officials concede they are making scant progress against the problem.

      As massive budget cuts this year forced the county to release jail
      inmates early and close hospitals and health clinics, critics say the
      county could have avoided the deepest cuts by cracking down on fraud
      which ranges from welfare cheaters to county employees running
      private businesses or working a second job during office hours.

      "It sounds to me like they are just scratching the surface, given the
      size of the ($16.7 billion) county budget," said Jon Coupal,
      president of the Howard Jarvis Taxpayers Association. "I think it's
      far more widespread than people realize."

      The county's 189 welfare fraud investigators detect between $14
      million to $19 million a year in overpayments and fraud.

      The county also has nine "fraud cops" who catch some of the county's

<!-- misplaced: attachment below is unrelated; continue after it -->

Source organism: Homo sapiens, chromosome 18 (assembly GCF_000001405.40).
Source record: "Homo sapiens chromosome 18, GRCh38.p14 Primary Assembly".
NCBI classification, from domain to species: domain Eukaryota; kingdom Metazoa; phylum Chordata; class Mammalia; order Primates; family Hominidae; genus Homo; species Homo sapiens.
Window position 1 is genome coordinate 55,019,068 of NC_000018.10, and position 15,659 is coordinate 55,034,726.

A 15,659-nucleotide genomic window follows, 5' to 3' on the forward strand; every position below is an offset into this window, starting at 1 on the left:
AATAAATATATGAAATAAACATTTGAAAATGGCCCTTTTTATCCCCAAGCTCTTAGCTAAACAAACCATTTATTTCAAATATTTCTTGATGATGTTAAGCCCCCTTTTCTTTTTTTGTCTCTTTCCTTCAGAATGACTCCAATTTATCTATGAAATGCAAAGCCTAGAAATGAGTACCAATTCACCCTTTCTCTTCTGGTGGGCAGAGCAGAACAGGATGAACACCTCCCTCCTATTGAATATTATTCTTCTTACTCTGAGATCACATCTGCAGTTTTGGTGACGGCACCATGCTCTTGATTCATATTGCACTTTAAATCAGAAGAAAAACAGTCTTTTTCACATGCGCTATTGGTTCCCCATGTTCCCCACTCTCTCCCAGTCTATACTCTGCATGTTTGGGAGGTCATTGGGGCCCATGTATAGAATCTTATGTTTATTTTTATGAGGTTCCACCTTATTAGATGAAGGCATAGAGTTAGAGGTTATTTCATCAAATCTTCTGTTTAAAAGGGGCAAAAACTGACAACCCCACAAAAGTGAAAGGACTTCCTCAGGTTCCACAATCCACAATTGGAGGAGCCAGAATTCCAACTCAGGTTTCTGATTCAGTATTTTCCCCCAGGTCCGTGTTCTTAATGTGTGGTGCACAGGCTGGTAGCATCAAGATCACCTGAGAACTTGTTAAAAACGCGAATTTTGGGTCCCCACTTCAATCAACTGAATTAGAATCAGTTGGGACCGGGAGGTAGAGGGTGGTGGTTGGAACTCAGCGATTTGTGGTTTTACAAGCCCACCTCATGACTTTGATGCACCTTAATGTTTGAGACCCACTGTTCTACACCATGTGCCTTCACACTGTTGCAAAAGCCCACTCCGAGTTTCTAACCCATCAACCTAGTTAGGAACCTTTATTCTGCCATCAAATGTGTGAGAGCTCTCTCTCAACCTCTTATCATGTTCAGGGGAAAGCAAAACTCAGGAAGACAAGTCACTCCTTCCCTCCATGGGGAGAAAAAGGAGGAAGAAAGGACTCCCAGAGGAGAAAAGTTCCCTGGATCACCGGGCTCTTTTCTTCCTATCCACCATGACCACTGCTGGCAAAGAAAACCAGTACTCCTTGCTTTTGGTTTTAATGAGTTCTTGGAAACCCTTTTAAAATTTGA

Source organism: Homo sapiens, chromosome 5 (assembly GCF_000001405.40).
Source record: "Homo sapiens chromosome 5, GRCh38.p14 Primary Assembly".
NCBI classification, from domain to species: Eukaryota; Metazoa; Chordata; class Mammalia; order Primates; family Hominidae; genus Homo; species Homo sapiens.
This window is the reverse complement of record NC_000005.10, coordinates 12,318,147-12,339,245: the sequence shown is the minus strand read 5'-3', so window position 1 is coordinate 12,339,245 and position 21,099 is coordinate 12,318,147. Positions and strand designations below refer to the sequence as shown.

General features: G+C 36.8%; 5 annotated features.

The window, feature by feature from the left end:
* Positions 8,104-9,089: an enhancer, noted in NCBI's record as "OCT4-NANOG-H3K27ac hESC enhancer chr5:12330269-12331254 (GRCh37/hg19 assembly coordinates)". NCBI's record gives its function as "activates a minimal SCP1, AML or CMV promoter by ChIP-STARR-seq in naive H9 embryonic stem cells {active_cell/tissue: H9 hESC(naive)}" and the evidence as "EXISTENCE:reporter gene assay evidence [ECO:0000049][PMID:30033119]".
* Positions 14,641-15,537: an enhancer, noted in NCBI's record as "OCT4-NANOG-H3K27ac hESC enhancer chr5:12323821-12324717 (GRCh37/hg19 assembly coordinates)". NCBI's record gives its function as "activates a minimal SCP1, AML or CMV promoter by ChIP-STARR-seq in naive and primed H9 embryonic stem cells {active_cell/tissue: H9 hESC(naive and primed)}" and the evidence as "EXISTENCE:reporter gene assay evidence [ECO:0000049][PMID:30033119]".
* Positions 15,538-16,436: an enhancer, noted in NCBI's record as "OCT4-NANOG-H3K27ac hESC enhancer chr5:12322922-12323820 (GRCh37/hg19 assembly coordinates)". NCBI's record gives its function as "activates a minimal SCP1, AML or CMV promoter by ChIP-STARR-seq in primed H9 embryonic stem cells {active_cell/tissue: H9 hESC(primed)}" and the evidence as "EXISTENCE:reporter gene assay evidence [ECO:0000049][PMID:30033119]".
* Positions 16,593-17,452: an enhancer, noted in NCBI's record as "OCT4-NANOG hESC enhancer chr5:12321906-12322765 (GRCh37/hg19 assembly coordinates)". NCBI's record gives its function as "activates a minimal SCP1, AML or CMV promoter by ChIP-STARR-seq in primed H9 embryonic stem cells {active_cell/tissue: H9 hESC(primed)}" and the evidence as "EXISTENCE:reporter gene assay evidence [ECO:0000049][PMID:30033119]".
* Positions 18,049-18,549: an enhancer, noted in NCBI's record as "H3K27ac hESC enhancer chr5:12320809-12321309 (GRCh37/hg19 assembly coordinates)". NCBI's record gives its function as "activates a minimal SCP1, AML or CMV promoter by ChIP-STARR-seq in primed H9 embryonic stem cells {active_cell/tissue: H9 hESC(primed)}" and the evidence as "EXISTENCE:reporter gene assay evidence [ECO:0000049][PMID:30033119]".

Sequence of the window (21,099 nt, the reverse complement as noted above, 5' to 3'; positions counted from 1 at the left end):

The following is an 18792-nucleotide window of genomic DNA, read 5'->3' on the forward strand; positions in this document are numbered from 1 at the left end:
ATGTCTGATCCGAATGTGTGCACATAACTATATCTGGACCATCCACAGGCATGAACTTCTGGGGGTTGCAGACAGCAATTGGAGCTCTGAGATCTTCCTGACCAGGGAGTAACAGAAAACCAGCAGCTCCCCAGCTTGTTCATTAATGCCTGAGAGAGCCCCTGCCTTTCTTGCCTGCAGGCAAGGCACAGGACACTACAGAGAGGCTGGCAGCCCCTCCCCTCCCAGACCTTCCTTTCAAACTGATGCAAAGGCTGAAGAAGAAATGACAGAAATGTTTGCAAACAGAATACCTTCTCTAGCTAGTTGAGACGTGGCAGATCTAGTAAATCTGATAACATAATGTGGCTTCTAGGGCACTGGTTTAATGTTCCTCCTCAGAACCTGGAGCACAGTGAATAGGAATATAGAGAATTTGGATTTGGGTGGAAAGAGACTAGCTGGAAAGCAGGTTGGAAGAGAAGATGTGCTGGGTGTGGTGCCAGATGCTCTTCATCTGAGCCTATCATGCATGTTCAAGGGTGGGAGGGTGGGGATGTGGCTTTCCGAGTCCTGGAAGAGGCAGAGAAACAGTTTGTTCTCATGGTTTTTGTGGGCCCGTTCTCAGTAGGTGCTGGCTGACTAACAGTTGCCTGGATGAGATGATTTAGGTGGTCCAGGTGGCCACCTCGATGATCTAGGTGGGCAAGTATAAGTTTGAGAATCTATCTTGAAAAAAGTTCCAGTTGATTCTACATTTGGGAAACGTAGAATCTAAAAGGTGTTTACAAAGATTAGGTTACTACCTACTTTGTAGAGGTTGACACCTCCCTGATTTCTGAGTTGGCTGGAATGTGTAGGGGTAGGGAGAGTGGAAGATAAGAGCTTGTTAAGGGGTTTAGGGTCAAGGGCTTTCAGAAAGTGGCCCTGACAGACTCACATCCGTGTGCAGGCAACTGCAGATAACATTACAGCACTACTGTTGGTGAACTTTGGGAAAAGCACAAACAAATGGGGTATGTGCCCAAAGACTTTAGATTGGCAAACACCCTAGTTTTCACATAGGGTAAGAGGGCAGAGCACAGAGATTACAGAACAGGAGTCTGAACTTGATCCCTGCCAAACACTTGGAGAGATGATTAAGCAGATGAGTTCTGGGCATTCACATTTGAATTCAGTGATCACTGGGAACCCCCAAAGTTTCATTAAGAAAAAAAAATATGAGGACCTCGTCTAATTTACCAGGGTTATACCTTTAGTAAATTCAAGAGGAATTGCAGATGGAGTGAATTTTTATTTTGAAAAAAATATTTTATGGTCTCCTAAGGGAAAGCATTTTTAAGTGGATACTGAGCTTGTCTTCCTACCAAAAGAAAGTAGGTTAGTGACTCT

85,000 employees and county contractors costing $3 million to $4
      million a year through various forms of fraud and theft -- from
      timecard forgery, kickbacks and taking bribes to stealing county
      funds and computers, nepotism and employees who drive county vehicles
      after hours.

      At the same time, the District Attorney's workers' compensation fraud
      division, with 14 prosecutors and investigators, collected $2.1
      million in restitution last year and arrested six county employees.

      Marion Romeis, chief investigator in the Auditor-Controller's special
      investigation office, said the $3 million to $4 million a year in